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Health Knowledge and Encyclopedia
At your local Pearn's Pharmacy we can offer advice on most general health matters. You can also use our Health Encyclopaedia to provide you with the tools and links you need to pinpoint symptoms and get a full explanation of a suspected condition.
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Trachoma is a type of bacterial eye infection. The condition is a leading cause of premature blindness worldwide, although it's now rare in developed nations, such as the UK.
How trachoma is spread
Trachoma is caused by a type of bacteria called Chlamydia trachomatis, which can be highly contagious.
Someone can become infected if they come into direct contact with the eye discharge produced by an infected person, or by contact with contaminated objects, such as towels and clothes.
Flies can also spread the infection. In the developing world, flies are one of the main ways that trachoma is spread.
Due to the fact that trachoma is so easily spread, many people are repeatedly infected and the risk of blindness increases with each infection.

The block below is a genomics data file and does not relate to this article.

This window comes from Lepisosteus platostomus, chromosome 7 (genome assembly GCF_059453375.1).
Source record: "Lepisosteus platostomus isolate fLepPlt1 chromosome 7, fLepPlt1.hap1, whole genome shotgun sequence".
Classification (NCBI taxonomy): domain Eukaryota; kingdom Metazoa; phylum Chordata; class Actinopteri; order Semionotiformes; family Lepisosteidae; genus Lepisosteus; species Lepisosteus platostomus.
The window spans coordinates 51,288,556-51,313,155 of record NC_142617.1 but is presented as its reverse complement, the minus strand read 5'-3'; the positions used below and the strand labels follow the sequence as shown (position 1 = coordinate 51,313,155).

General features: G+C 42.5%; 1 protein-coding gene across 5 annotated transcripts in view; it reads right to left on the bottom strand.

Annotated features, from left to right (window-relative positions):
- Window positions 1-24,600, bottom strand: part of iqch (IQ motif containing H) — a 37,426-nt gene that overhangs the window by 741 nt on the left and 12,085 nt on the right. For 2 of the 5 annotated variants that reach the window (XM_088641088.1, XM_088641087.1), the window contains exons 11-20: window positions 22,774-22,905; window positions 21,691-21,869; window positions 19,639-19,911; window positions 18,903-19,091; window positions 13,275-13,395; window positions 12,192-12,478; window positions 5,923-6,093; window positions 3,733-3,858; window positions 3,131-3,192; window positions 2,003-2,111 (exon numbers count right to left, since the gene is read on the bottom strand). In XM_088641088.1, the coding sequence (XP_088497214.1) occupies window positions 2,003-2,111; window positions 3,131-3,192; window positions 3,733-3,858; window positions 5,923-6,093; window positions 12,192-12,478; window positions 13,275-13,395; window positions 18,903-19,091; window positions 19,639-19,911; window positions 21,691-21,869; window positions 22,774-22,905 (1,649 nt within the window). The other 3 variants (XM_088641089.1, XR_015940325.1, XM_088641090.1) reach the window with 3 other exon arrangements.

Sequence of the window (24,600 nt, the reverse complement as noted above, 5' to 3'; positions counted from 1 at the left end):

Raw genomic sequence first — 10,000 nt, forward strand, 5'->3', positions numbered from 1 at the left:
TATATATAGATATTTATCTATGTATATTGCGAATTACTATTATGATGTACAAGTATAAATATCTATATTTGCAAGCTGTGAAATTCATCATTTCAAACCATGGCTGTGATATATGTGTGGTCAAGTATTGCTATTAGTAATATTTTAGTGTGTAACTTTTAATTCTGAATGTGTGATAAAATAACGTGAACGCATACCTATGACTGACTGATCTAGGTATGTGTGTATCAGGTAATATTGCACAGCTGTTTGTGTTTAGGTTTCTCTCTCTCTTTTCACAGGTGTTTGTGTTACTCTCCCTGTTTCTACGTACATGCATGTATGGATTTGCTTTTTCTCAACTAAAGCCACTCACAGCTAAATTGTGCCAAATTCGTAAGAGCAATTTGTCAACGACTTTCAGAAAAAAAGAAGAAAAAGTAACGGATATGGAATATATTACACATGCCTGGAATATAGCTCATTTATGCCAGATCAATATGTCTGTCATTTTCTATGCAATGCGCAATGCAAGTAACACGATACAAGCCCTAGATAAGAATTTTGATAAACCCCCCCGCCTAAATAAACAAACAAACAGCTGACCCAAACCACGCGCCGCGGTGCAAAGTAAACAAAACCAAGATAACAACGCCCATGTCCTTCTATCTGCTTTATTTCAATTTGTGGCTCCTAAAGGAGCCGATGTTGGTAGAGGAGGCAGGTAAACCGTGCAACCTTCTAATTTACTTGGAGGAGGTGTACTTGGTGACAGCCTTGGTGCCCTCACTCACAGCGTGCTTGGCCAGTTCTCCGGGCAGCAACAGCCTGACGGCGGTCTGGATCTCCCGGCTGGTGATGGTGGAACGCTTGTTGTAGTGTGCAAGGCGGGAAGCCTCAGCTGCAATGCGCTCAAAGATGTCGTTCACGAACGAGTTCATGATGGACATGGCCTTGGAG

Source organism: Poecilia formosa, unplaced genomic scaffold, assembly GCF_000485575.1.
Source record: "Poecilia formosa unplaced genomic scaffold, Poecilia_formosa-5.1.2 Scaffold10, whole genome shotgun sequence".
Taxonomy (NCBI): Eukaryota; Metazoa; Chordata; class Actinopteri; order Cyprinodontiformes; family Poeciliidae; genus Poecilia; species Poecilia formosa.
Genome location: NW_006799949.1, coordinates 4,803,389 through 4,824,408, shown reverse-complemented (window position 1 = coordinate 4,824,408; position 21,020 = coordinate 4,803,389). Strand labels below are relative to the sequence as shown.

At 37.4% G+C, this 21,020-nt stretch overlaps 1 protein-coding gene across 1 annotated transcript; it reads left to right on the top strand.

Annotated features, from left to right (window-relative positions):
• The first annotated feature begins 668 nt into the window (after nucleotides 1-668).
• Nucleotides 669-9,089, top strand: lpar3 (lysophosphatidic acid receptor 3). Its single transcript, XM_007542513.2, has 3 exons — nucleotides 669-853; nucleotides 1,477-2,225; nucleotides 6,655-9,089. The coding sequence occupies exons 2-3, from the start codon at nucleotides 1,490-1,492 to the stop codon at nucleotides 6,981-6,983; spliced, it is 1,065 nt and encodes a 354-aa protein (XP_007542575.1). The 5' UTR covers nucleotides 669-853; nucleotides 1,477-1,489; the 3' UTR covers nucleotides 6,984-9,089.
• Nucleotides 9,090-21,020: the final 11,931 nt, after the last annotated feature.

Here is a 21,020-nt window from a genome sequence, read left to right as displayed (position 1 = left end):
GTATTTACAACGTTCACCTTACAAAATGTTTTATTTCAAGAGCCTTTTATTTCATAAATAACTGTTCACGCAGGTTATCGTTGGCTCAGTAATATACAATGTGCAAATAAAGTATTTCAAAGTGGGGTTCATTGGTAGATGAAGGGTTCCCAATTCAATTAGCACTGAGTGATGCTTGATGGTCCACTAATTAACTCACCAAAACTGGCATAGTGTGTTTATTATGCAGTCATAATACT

Read more about what causes trachoma
Who is affected by trachoma?
Trachoma is a disease directly related to poverty. Trachoma was common during the 19th century, but due to improvements in health and hygiene, the condition is no longer a problem in England and Wales and the rest of the developed world (with the exception of some Aboriginal communities in Australia).
Nowadays, trachoma is usually only found in the very poorest communities – typically villages and slums in hot, dusty climates where hygiene levels are poor and access to water and sanitation is limited. The majority of trachoma cases occur in Africa and the Middle East.
It's estimated that more than 80 million people have an active trachoma infection and 1.3 million people are blind as a result of repeated trachoma infections.
Trachoma is most common in children who are between one and five years old. In adults, women are more likely than men to develop trachoma because they tend to be in closer contact with young children.
Read more about the risk factors for trachoma.
Trachoma is simple to treat. However, as people with trachoma tend to live in areas where the condition is widespread, the risk of re-infection is high. Therefore, treatment for trachoma is focused on the community rather than on the individual.